Big Food. Big Wine. BBQ & Zin. #WineWednesday

Try Some Delicious BBQ and Zinfandel Pairings in August

But first, a little about Zin…

Zinfandel has had quite a journey. Thankfully, winemakers decided to bottle Zinfandel all by itself in the 1960’s and 1970’s. Did you know it was primarily a blending grape beforehand? The first mainstream instance of Zinfandel was spearheaded by Sutter Home Winery back in the 1970’s. The wine was pink in color, it was sweet, people went bonkers over it, and it was called White Zinfandel. At the time, and to this day, people buy White Zinfandel in droves. However, despite having huge sales to this day, White Zinfandel carries a reputation of being a starter wine, and many view it as cheap and non-worthy. After the pink version of Zinfandel had its time in the spotlight, red Zinfandel entered the scene with an entirely different personality.

Red Zinfandels (also referred to as “Zin”) typically display flavors of dark cherry, boysenberry, blackberry, and raspberry. Zins can present a berry jam taste as well, and you may hear people refer to them as being “jammy.” In addition to lush fruit flavors, Zinfandel is usually spiked with spice, select herbs, and pepper. The level of taste varies and you can gauge this a little bit by the alcohol content. Unlike its older sister wine, connoisseurs respect Zinfandel and it routinely receives accolades from industry professionals.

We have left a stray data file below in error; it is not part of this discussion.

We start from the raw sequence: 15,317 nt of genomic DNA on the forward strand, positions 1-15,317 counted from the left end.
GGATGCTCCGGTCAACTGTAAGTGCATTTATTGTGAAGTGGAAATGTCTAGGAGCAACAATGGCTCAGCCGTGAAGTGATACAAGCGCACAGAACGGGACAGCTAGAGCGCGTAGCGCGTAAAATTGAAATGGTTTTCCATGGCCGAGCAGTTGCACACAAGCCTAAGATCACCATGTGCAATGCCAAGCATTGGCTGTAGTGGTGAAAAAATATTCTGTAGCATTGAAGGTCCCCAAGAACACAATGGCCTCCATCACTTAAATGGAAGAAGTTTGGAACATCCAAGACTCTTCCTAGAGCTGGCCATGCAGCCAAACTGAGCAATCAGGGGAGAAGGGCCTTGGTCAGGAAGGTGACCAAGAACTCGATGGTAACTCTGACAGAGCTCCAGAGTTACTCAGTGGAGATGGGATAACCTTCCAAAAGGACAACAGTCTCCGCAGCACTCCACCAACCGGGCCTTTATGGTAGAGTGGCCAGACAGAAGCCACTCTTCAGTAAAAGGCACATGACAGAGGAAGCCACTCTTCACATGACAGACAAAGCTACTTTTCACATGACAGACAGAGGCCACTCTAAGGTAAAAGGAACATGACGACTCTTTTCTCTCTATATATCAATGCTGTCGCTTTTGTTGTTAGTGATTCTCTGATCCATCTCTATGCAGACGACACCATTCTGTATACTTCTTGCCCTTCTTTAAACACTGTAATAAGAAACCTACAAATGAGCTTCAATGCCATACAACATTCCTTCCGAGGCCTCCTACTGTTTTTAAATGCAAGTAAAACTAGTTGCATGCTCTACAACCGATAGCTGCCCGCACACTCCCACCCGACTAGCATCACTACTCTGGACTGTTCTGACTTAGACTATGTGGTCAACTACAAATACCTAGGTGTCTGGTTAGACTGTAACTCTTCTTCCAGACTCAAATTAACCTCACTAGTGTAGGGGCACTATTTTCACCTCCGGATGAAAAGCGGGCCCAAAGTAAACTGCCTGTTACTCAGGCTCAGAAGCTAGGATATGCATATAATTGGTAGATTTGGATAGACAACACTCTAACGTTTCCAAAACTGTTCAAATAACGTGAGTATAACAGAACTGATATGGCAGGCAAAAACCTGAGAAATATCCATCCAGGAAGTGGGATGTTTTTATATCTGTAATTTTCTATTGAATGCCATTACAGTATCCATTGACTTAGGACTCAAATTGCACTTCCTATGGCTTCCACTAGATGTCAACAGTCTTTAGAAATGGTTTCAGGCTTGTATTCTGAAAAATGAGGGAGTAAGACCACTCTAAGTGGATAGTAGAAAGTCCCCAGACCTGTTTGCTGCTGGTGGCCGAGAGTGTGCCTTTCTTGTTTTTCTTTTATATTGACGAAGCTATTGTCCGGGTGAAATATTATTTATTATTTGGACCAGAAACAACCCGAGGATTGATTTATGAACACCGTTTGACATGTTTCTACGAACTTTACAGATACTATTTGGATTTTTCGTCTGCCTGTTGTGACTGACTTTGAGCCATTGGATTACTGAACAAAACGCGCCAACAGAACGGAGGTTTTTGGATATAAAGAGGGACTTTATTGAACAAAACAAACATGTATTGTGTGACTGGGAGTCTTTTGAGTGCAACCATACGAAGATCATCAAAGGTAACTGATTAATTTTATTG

Quick Tip: Look at the alcohol content on the label to help guide you

  • Lower alcohol (13% - 15%) = More acid and fruit-forward. Typically food friendly.
  • Higher alcohol (16%-18%) = Raging sippers. You may hear someone refer to it as “hot”.

Good history, good wine, and some Zinfandel vineyards in California are 130+ years old! Pretty cool. A lot of excellent Zinfandels are produced in California… specifically in the Central Valley, Dry Creek Valley, and Russian River Valley.

In addition, Zinfandel is considered to be one of the best wines to pair with food at a BBQ. Here are some tasty food and wine pairings to try with Zinfandel:

  • Grilled NY Strip Steak
  • A Classic Burger (with ketchup or some bacon)
  • BBQ Grilled Chicken
  • BBQ Pork Ribs
  • Romano, Kasseri, or Gorgonzola Cheese

Spice up your next cookout - Grab a California Zin and fire up the grill!

Cheers,
Hello Vino

This post is part of Wine Blogging Wednesday #60 - @Sonadora of www.WannabeWino.com came up with the “Zin & BBQ” theme for this week.


2005 C5 Dry Creek Zinfandel
Dry Creek Valley, Sonoma

2006 Pendleton Russian River Zinfandel
Russian River Valley, Sonoma

2007 Soquel Old Vine Zinfandel
Central Valley (Lodi), California

2006 ratZINger Zinfandel
Central Valley (Lodi), California